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Dethonator - Return To Damnation

Dethonator - Return To Damnation

Label : Ironstone Records | Archive under heavy / power metal

Release type: Full-length CD

Nima : After operating as Kaleb for a couple of years, these Brits changed the name into Dethonator in 2009 and changed the musical course a bit. The first result appeared a year later in the self-title debut, that was released in 2012 officially via Ironstone Records. On that album the men showed modern, progressive heavy metal with influences from (Swedish) thrash. With that new approach Dethonator showed a lot of potential, but the album failed in my opinion because the music sounded too chaotic due to the poor production.

‘Return To Damnation’, which was released last year, is more or less a logical continuation of the debut. Heavy metal still plays the main role, but the thrash and especially the prog influences are more obviously present. Think of influences from Maiden and Imagika to Exdus and Metallica, and from Orden Ogan and Edguy to In Flames and Mnemic, and everything in between. Only this time the gentlemen have taken care of business a lot better and show progress on all matters. Not only does the sound match today’s standard this time, but also the songs sound much better thought-through and the different influences are far more balanced. In James Burton the band had great vocalist in its ranks, but he is no longer part of Dethonator. The lead vocals on this album come from guitarist Tris Lineker, whose voice is similar to Burton’s, but even stronger. And finally the total picture is more varied whereby the songs are more impactful than before. Well I must say that the whole thing is still far from original but the band has definitely developed a more self-identity.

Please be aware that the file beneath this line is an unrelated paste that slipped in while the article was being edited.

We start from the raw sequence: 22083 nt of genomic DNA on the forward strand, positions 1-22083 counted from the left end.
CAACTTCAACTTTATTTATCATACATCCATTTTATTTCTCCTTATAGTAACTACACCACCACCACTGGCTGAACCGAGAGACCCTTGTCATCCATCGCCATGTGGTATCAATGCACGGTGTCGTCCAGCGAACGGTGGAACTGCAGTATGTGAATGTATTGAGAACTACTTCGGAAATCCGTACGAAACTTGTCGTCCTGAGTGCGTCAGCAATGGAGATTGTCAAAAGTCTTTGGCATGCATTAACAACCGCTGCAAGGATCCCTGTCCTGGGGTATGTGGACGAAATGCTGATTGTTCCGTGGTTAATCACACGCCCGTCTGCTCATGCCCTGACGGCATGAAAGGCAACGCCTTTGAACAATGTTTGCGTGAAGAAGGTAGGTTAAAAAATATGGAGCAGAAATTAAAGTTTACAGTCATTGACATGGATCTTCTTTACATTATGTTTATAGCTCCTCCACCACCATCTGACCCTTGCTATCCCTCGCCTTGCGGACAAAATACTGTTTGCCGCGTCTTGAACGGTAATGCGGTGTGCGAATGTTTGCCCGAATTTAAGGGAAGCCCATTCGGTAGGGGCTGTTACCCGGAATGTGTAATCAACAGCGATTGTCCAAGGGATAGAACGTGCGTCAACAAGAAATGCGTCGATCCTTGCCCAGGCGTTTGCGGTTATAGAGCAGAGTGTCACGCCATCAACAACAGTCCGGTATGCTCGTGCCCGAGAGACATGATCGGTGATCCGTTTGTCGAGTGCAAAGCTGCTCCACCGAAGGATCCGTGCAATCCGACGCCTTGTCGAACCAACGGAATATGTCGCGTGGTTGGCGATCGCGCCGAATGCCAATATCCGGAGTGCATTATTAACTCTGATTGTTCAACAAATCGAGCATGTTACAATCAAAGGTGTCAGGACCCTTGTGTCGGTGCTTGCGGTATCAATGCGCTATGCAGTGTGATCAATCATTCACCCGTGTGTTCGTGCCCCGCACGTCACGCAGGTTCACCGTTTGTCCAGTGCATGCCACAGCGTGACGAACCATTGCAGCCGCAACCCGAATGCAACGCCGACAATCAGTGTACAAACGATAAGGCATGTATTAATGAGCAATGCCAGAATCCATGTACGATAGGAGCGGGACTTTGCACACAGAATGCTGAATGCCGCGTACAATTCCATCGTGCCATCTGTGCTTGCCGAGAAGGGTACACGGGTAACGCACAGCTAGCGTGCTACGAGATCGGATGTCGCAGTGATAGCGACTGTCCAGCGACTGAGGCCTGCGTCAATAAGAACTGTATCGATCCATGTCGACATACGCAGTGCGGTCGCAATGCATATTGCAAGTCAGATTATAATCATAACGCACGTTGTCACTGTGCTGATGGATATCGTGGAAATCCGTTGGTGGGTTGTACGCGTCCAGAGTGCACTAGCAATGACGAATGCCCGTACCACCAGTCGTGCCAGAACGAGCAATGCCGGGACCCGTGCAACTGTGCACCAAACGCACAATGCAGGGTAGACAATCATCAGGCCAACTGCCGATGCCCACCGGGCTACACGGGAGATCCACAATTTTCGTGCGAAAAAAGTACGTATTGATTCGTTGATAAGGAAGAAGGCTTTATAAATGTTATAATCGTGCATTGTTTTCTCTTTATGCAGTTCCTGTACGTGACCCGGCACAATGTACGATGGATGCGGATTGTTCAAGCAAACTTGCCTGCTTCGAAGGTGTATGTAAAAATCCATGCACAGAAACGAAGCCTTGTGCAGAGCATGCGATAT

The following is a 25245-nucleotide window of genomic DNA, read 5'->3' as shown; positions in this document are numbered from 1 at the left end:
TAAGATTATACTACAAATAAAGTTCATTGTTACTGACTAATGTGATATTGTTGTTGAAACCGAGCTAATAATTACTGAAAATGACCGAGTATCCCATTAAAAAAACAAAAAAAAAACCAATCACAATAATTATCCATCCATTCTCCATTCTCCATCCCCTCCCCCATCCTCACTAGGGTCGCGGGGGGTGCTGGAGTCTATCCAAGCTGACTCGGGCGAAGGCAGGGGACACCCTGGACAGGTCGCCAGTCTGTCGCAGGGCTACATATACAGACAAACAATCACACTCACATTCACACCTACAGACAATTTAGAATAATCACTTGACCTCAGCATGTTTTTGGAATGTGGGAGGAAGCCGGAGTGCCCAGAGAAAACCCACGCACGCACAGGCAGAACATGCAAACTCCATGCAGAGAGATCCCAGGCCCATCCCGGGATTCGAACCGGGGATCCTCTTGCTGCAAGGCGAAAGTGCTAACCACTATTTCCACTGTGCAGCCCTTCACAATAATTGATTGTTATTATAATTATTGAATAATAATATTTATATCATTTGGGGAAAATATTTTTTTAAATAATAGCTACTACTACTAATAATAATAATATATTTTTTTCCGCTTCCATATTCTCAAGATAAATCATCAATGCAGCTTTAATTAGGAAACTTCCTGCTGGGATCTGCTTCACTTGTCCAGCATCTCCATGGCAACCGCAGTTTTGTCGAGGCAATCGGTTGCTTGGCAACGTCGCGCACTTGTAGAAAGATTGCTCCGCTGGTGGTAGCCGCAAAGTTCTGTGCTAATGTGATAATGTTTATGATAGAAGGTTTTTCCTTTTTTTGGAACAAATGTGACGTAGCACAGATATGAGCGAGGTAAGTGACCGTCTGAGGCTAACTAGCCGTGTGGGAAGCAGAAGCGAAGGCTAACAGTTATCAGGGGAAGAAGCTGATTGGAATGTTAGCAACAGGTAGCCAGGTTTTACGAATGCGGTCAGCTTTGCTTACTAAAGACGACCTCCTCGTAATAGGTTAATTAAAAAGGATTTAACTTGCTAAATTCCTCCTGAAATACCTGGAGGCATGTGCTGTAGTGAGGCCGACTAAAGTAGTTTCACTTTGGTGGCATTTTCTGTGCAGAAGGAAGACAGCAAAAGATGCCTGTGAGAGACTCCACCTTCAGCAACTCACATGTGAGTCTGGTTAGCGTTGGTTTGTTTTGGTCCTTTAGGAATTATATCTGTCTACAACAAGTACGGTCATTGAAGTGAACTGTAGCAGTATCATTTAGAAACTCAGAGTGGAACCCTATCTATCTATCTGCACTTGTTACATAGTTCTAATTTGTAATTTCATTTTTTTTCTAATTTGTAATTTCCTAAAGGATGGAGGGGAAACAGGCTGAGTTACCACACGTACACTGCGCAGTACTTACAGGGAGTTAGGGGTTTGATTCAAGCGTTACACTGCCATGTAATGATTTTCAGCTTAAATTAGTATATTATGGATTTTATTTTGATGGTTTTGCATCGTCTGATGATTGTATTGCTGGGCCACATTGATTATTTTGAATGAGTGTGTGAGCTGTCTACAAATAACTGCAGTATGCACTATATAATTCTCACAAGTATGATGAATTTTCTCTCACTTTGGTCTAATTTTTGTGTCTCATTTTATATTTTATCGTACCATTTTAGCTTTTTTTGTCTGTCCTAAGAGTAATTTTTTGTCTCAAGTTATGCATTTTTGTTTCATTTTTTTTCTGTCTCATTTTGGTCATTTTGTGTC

All in all ‘Return To Damnation’ has turned out more melodic than the debut, but fortunately the album doesn’t lack aggression nor speed whatsoever. Thanks to the varied influences and the fact that the music contains different layers the album is harder to digest at the first instance. Although the music does sound immediately catchy thanks to the catchy riffs, beautiful guitar melodies that create a delightfully melancholic atmosphere, and strong vocals, the songs don’t linger at first and don’t make lasting impression. After multiple listens the album starts to come into its own more and more, and if you can appreciate modern heavy metal with a huge chunk of prog and a thrashy edge, then you should definitely give ‘Return To Damnation’ that chance to grow. All in all a solid record, although I must admit that it’s all too modern for my taste.

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